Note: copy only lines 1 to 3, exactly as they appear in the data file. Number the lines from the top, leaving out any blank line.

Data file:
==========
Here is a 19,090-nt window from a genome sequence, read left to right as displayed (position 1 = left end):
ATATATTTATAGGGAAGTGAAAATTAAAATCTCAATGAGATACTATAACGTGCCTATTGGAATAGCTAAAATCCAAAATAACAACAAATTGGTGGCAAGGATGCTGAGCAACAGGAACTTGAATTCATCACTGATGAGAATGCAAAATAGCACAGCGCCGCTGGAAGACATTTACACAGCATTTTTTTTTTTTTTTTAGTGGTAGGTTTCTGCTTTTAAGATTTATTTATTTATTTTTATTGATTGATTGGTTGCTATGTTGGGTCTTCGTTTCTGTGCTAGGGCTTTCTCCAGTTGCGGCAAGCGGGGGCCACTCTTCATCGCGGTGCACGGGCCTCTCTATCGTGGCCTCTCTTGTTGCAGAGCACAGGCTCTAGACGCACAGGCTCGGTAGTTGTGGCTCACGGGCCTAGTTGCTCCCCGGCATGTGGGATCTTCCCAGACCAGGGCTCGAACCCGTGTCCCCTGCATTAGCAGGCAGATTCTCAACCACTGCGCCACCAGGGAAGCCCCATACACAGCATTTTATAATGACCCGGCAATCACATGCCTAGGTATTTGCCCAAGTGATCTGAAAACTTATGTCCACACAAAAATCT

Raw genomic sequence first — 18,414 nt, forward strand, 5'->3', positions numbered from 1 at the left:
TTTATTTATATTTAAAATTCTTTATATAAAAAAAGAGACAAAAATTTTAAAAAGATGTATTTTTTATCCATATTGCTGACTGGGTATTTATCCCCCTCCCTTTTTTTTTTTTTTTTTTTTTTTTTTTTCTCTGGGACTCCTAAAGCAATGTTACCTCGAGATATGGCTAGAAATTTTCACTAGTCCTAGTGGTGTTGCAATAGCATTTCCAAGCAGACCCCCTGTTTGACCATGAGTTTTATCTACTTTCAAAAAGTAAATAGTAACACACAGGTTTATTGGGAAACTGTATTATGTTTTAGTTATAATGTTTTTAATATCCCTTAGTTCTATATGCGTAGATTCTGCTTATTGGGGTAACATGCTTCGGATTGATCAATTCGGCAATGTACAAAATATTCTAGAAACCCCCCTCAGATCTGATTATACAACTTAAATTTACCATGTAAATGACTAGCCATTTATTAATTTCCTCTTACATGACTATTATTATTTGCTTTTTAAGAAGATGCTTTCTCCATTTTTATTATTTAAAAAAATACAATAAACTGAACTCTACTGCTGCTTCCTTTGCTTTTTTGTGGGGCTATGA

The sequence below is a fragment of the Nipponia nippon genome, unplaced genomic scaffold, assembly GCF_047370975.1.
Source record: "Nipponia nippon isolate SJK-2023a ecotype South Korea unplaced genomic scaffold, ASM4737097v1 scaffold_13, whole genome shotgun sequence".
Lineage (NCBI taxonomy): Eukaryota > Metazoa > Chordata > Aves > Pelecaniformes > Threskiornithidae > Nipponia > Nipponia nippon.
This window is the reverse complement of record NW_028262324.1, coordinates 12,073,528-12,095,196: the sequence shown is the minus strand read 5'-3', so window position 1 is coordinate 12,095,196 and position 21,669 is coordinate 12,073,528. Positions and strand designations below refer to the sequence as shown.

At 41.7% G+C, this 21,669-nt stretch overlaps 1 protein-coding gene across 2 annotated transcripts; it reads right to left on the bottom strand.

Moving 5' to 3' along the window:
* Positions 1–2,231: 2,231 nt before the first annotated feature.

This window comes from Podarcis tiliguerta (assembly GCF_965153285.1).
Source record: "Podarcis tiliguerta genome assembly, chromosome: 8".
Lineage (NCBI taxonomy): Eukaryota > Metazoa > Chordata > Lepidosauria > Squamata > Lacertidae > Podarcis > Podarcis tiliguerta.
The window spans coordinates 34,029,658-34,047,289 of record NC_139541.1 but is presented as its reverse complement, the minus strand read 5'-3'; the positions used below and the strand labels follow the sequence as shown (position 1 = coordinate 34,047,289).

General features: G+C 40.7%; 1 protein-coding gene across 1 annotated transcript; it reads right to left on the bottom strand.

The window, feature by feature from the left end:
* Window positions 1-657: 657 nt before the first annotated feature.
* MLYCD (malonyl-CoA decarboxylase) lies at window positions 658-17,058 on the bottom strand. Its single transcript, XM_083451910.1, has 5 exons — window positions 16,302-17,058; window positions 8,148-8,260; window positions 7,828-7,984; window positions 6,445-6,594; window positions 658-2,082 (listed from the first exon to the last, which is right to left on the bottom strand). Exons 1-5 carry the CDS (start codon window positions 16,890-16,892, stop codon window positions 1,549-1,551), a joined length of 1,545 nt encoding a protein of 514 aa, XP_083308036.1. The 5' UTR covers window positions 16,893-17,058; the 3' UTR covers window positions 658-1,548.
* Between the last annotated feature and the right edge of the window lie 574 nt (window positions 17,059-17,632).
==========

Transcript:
Here is a 19,090-nt window from a genome sequence, read left to right as displayed (position 1 = left end):
ATATATTTATAGGGAAGTGAAAATTAAAATCTCAATGAGATACTATAACGTGCCTATTGGAATAGCTAAAATCCAAAATAACAACAAATTGGTGGCAAGGATGCTGAGCAACAGGAACTTGAATTCATCACTGATGAGAATGCAAAATAGCACAGCGCCGCTGGAAGACATTTACACAGCATTTTTTTTTTTTTTTTAGTGGTAGGTTTCTGCTTTTAAGATTTATTTATTTATTTTTATTGATTGATTGGTTGCTATGTTGGGTCTTCGTTTCTGTGCTAGGGCTTTCTCCAGTTGCGGCAAGCGGGGGCCACTCTTCATCGCGGTGCACGGGCCTCTCTATCGTGGCCTCTCTTGTTGCAGAGCACAGGCTCTAGACGCACAGGCTCGGTAGTTGTGGCTCACGGGCCTAGTTGCTCCCCGGCATGTGGGATCTTCCCAGACCAGGGCTCGAACCCGTGTCCCCTGCATTAGCAGGCAGATTCTCAACCACTGCGCCACCAGGGAAGCCCCATACACAGCATTTTATAATGACCCGGCAATCACATGCCTAGGTATTTGCCCAAGTGATCTGAAAACTTATGTCCACACAAAAATCT

Raw genomic sequence first — 18,414 nt, forward strand, 5'->3', positions numbered from 1 at the left: